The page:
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Space 3D Printing at the Core of Australia’s New Space Manufacturing Network

Metal Parts Produced
Commercial Space
Medical Devices

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As the private space industry continues to reinvent itself, driving a never-before-seen boom in orbital milestones, space technology, and investment, many countries are focusing on leveraging their own space sectors, including Australia. Leading the region with its emerging space startups, the country’s government has poured millions of dollars into the civil space sector and worked on ground-breaking launch sites, space manufacturing technology, and vibrant hubs for space-related work and activities.

Recognizing the growing market opportunities for new space products and services, more than 30 of Australia’s leading space manufacturers, universities, and supply chain companies have created the Australian Space Manufacturing Network (ASMN). The organization is supporting an AU$150 million ($109 million) bid for the Federal Government’s Modern Manufacturing Initiative Collaboration (MMI-C) grant to advance space technology manufacturing in Australia. And since most space manufacturing today involves 3D printing technology, the ASMN promises plenty of additively manufactured parts will go to its rockets and satellites.

Gilmour Space prepares its rocket to launch small satellites to orbit.

Gilmour Space is preparing its rocket to launch small satellites to orbit in 2022. Image courtesy of Gilmour Space.

Led by Gilmour Space Technologies, one of Australia’s top space manufacturers, the ASMN will be a genuinely industry-led project that will provide the framework and infrastructure needed to unlock collaborations, create jobs and capability, attract private investment, and advance Australian space technologies from initial concept through to commercialization and launch.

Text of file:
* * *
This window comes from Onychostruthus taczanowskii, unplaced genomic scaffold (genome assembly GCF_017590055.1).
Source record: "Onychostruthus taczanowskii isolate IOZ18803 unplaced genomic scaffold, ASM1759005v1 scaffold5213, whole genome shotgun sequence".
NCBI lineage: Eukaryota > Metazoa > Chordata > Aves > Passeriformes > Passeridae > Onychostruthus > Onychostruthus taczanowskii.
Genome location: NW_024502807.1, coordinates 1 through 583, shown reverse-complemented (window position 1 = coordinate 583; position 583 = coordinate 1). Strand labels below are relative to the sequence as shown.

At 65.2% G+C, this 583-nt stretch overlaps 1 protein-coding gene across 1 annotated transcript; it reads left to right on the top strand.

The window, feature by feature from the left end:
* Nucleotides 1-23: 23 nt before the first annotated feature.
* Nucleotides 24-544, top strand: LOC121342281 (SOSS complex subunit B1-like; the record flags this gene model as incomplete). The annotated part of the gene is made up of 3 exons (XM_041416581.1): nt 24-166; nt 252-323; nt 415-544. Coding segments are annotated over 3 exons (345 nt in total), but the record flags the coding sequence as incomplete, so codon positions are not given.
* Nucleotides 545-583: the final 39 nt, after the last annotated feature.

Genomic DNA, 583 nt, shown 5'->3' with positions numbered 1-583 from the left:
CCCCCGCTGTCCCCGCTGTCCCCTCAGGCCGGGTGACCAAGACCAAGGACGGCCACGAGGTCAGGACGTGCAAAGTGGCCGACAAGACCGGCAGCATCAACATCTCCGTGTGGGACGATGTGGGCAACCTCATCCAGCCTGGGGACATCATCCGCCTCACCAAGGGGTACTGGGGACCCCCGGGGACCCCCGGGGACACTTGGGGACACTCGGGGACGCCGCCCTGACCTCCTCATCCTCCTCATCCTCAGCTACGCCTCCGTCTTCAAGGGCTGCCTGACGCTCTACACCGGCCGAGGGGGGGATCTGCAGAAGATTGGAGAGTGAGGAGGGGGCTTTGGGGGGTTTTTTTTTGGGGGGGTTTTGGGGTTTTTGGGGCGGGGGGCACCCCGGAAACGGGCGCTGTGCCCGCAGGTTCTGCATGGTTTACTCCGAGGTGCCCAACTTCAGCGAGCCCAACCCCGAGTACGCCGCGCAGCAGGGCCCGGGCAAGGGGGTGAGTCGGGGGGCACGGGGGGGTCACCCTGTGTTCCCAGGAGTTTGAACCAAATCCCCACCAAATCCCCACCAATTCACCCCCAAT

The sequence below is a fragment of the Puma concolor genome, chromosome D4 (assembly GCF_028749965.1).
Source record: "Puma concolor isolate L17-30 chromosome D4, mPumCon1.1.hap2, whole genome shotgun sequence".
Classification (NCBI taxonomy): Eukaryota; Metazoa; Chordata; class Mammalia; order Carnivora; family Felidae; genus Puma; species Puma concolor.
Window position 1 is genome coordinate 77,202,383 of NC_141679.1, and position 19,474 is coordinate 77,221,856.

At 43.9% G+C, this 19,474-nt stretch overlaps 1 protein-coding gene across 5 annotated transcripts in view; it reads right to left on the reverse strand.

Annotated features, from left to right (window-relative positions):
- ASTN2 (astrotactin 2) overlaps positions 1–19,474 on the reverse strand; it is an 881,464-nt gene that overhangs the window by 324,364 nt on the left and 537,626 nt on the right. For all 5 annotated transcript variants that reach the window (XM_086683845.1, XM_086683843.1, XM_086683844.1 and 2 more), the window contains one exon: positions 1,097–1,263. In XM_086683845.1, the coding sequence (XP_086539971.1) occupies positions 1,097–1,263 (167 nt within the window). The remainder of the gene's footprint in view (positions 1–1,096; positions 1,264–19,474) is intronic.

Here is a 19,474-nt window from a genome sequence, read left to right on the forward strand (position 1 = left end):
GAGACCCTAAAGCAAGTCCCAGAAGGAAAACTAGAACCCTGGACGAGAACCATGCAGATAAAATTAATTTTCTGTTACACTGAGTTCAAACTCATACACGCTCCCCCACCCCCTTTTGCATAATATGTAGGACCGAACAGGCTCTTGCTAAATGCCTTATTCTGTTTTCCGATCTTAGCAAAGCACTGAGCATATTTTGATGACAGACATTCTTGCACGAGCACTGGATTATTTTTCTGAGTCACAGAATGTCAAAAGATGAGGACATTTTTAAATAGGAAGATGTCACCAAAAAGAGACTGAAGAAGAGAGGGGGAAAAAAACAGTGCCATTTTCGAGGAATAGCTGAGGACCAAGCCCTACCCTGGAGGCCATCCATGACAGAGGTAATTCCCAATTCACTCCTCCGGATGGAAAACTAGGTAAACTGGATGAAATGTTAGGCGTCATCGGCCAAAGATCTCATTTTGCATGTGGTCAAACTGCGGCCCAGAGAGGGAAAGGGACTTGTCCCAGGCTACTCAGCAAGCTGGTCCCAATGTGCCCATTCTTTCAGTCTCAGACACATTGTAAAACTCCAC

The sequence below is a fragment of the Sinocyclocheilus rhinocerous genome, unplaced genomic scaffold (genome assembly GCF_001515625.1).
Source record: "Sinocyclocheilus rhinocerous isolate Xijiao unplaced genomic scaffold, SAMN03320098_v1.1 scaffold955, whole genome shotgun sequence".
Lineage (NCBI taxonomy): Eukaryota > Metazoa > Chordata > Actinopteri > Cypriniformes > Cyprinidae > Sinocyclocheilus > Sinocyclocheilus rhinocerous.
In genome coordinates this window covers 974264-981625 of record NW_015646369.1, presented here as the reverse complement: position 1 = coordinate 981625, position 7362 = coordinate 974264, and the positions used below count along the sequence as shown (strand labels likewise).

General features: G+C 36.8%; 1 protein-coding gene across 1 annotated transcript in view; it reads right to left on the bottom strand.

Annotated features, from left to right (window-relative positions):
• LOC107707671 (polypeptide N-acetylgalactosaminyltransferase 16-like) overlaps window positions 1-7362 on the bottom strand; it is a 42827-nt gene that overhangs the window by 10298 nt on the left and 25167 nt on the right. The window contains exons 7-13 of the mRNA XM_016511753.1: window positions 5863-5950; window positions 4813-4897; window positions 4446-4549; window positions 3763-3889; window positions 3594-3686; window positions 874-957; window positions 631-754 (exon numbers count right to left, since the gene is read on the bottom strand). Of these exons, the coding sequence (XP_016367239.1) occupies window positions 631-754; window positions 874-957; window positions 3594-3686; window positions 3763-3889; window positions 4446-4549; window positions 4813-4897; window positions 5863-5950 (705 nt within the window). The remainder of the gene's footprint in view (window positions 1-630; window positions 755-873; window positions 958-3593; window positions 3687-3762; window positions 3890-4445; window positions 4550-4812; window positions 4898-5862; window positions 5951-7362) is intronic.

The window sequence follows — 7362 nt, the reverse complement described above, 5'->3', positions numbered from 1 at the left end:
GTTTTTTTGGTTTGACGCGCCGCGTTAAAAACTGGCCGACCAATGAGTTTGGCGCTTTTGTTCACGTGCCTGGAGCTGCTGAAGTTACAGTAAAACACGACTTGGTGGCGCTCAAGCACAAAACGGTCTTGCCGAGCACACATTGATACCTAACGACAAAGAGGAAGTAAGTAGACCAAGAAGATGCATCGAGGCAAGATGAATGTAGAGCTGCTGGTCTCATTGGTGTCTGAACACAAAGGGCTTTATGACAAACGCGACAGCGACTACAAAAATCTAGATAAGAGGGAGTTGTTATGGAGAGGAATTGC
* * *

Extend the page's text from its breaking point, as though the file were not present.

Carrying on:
With over AU$88 million ($64 million) raised since being founded in 2012, Gilmour Space is one of the country’s largest sovereign low-cost hybrid launch vehicle developers. The Queensland-based company plans to launch the first Australian-made rockets and satellites to low Earth orbit (LEO) starting in 2022. The company is highly immersed in 3D printing high-performance rocket and space components and received $3.7 million in investment funding in 2017 to develop its launch vehicles that use 3D printed rocket fuel.

Company founder and CEO Adam Gilmour told 3DPrint.com that “3D printing is now a mainstream manufacturing process for spacecraft. Everything from rocket nozzles, pumps, and fuel tanks, to mechanical structures and even housing boxes for avionics systems, can be 3D printed for space. Moreover, 3D printing machines and specialist engineers and technicians are a major component of the ASMN proposal.”

Gilmour Space founder and CEO Adam Gilmour.

Gilmour Space founder and CEO Adam Gilmour. Image courtesy of Gilmour Space.

Starting August 2021, the Australian government opened up its MMI-C stream to help domestic manufacturing businesses collaborate, innovate and build economies of scale. The Collaboration stream is the largest component of the AU$1.3 billion ($945 million) Modern Manufacturing Initiative. Moreover, the Australian government will be a strategic investor prioritizing six key national manufacturing sectors to drive productivity and create jobs for Australians. Space is one of the six principal focus areas in this dynamic road map, with growth opportunities in nano and small satellites, launch vehicles, propellants and fuels, payloads, and the creation of plenty of space parts, such as structural components, optics, and sensors.